Warning: in_array() expects parameter 2 to be array, string given in /home/forge/looniepolitics.com/wp-content/themes/loonie-politics/template-parts/content.php on line 137

I’m not surprised that inflation has become an issue in this election, given the way that certain parties have been making political hay out of the temporary spike in the numbers that have been reported over the past few months. I’m also not surprised that the “debate” over it – if you can call it that – has been mind-numbingly stupid, driven by simplistic narratives that rely on lighting one’s hair on fire about the top-line number without bothering to actually read what’s causing it, and most of the media outlets that people will readily consume are too busy shouting that “the cost of everything is going up!” without unpacking what it means.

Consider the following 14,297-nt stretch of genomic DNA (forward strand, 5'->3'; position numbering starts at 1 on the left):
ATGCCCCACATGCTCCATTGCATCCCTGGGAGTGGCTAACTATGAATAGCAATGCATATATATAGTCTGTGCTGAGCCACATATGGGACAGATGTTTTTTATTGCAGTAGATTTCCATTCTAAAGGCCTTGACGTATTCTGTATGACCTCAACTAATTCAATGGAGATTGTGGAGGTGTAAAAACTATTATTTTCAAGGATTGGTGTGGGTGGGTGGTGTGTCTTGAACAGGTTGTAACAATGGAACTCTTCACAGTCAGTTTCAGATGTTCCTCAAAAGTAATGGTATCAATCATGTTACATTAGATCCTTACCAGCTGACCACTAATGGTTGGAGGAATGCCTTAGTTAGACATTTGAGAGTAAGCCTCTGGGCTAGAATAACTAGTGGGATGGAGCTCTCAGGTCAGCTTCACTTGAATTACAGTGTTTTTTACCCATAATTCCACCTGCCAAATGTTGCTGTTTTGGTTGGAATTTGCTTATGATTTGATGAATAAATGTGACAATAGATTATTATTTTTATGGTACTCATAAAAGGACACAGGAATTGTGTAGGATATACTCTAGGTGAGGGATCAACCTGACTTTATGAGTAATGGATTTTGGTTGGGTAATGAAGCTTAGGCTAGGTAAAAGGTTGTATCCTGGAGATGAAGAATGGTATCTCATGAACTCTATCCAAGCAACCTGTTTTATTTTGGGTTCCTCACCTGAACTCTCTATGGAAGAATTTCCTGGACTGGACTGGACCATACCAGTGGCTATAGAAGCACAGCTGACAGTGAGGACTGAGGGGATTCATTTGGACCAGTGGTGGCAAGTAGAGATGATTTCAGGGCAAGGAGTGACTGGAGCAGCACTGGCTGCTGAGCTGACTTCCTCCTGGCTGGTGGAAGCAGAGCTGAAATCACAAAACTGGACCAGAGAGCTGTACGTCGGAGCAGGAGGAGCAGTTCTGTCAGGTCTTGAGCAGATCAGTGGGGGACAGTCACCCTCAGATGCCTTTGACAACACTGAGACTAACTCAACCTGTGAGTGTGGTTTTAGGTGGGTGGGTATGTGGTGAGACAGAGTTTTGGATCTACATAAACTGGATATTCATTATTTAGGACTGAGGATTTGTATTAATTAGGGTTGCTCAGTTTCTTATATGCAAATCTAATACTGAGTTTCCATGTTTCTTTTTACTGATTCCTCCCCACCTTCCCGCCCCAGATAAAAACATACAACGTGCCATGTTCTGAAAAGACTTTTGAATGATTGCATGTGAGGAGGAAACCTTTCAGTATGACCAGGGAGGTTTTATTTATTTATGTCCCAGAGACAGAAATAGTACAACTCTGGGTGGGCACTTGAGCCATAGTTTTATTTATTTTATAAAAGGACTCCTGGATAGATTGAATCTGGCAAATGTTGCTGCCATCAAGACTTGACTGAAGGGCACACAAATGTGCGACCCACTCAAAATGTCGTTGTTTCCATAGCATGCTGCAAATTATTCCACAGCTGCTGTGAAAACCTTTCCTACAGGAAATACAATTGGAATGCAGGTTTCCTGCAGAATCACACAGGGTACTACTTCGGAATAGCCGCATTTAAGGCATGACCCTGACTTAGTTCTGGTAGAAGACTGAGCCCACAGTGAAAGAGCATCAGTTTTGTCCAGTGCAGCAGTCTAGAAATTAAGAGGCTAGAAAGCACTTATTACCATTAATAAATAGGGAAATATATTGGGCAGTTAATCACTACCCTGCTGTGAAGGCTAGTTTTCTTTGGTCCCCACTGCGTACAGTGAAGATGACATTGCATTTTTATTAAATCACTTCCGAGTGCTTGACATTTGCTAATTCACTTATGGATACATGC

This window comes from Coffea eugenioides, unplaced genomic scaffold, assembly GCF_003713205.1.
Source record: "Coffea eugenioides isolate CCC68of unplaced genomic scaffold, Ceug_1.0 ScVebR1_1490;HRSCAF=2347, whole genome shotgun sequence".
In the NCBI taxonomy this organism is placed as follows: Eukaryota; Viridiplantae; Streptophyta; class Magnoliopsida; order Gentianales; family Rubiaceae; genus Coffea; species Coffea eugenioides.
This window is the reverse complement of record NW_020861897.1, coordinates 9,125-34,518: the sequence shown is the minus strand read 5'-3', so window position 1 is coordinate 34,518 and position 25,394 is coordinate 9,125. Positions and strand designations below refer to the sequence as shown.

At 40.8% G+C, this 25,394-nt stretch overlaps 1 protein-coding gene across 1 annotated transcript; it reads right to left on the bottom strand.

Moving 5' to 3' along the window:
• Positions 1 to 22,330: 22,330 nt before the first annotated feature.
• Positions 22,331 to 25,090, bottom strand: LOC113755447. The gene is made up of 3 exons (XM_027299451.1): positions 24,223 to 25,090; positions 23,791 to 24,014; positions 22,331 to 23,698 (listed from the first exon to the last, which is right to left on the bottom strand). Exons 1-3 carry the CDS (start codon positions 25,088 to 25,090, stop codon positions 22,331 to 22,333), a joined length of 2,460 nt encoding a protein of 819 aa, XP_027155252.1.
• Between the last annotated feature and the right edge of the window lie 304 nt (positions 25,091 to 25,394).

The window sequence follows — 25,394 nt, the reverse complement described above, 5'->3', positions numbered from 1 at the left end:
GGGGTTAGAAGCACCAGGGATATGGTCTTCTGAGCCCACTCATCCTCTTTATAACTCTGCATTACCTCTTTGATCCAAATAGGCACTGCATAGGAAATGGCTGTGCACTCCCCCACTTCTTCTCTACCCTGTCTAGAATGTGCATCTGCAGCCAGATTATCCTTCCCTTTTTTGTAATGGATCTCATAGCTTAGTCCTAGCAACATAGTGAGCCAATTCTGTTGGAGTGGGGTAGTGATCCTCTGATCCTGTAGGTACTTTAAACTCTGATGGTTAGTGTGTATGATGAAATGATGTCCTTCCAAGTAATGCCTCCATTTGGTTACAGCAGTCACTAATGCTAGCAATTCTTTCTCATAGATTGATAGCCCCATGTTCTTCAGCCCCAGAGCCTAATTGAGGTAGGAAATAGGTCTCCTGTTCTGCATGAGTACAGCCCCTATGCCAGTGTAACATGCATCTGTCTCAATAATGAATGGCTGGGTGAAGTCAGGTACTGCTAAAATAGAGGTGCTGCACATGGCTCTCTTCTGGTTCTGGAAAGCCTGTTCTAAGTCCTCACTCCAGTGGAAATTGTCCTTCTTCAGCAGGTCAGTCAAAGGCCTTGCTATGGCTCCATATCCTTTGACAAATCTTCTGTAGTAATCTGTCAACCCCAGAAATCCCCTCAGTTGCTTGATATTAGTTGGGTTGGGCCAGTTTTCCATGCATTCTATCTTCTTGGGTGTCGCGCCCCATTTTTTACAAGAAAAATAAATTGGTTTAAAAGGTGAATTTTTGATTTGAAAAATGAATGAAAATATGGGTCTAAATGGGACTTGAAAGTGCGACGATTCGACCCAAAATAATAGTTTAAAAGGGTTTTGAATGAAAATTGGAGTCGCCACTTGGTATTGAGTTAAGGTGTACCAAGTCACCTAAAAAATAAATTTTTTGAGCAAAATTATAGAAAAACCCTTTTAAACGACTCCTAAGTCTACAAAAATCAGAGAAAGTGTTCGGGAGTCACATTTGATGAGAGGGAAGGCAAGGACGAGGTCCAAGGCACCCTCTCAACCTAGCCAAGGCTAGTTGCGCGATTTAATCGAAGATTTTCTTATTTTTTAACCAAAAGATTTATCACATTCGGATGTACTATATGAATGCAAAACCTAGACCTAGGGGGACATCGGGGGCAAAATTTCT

The first thing we need to understand is that governments have very little control over monetary policy. They set the Bank of Canada’s target every five years, and the Bank operates at arm’s length from government, and had a hard-fought battle to ensure its institutional independence back in 1961. This is important, particularly in light of the discussion around inflation that’s happening right now. Since 1991, the Bank’s mandate has been to target inflation and to keep it between one and three percent, averaging two percent annualized, and they’ve been enormously successful at it. So much so that most people these days don’t remember the days of high inflation that led to double-digit interest rates to control it.